PS: I should state: “The postings on this site are my own and don’t necessarily represent IBM’s positions, strategies or opinions.”

MySpace announced that they’re open sourcing Qizmt, a MapReduce framework used by the MySpace Data Mining team. Unlike other leading MapReduce frameworks that are typically implemented in C++ or Java, Qizmt was developed using C#.NET. MySpace’s Chief Operating Officer, Mike Jones writes:

“This extends the rapid development nature of the .NET environment to the world of large scale data crunching and enables .NET developers to easily leverage their skill set to write MapReduce functions. Not only is Qizmt easy to use, but based on our internal benchmarks, we have shown its processing speeds to be competitive with the leading MapReduce open source projects on a lesser number of cores.”

Count me surprised by the claims that Qizmt can perform comparably with open source MapReduce projects, even while using fewer processing cores. I’d love to hear more about the performance benchmarks. But that’s another story.

Here’s why this story caught my attention:

“Many companies leverage Microsoft technologies in their BI platforms and Qizmt is a natural extension to these platforms. As companies deal with continued data growth and deeper analytics needs, Qizmt becomes a more integral part of BI both from a data processing and a data mining perspective.”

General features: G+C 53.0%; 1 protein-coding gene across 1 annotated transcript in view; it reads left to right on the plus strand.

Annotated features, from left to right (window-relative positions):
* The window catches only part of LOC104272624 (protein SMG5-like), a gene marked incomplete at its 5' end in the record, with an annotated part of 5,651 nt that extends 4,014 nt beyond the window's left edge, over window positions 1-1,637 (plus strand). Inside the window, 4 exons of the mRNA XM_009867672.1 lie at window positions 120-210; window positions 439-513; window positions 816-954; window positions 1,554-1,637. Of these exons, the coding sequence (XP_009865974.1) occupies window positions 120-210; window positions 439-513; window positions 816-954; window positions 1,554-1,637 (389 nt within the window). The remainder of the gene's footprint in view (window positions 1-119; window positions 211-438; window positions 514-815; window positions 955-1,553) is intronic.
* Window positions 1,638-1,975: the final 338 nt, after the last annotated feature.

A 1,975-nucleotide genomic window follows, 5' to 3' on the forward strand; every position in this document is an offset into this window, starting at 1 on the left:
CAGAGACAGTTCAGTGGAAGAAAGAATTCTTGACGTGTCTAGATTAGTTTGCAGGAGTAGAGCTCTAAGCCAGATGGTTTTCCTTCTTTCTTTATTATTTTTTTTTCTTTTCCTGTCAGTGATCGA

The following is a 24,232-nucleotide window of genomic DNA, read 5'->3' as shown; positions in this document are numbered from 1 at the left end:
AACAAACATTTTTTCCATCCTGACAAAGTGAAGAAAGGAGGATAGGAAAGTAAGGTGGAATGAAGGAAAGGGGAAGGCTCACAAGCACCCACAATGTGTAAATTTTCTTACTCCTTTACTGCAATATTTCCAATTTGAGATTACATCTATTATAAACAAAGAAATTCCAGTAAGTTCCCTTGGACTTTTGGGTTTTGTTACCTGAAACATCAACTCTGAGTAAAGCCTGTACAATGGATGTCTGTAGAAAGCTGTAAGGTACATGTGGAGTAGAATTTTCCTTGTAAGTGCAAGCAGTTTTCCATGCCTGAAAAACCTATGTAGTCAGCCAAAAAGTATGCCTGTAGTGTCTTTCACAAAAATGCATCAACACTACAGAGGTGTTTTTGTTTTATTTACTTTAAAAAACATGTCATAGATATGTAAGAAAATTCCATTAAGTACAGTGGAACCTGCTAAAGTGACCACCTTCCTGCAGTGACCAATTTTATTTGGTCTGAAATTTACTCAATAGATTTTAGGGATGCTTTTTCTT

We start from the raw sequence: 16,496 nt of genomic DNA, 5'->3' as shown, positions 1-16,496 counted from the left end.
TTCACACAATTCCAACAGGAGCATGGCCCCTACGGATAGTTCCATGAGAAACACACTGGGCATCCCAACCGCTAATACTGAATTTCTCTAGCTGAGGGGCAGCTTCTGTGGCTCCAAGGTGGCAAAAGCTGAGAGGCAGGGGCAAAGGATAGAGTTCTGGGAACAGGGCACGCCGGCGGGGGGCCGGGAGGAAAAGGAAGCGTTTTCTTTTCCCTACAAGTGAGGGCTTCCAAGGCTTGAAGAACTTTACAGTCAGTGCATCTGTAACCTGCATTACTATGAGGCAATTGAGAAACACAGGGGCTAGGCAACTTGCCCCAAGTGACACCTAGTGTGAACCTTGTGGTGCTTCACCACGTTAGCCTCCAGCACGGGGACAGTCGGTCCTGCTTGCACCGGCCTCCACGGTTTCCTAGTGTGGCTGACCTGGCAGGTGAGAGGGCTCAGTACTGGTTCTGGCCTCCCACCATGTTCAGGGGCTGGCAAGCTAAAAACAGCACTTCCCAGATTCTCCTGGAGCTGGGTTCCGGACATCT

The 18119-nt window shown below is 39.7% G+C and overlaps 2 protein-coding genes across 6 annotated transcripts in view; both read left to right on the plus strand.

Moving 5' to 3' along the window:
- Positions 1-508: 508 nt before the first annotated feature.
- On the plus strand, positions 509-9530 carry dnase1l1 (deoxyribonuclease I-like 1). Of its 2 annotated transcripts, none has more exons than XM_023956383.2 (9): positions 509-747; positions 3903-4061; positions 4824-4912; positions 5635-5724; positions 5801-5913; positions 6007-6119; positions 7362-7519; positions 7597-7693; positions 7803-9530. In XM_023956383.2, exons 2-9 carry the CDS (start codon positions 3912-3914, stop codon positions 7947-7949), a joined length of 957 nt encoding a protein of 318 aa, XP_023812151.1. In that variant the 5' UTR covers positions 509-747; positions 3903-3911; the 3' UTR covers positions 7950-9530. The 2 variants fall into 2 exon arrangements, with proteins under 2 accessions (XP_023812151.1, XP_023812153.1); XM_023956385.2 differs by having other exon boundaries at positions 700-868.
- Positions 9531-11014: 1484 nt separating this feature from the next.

I couldn’t agree more. With the number of companies and ISVs that rely on .NET, Qizmt could become an important technology for .NET ISVs and customers. This is where CodePlex.org steps in. By helping Microsoft ISVs and customers get comfortable with contributing their IP into Qizmt, CodePlex.org could help Qizmt mature a lot faster than is likely with MySpace simply hosting the project on Google Code, as is the case today.

For appearance sake, CodePlex.org may not want Qizmt as the first project it shepherds. Qizmt’s strong .NET and Microsoft linkage will not go unnoticed by those of us watching how the CodePlex Foundation will shift from vision to execution. But here’s an important fact; us watchers, don’t have skin in the CodePlex Foundation game, and likely won’t for some time, if ever. The CodePlex Foundation should start with an audience that could have skin in the game, namely .NET users. As the Foundation demonstrates its independence and value to the community, the Microsoft/.NET linkage will dissipate. But to get there, the CodePlex Foundation needs to show value to developers and to projects soon.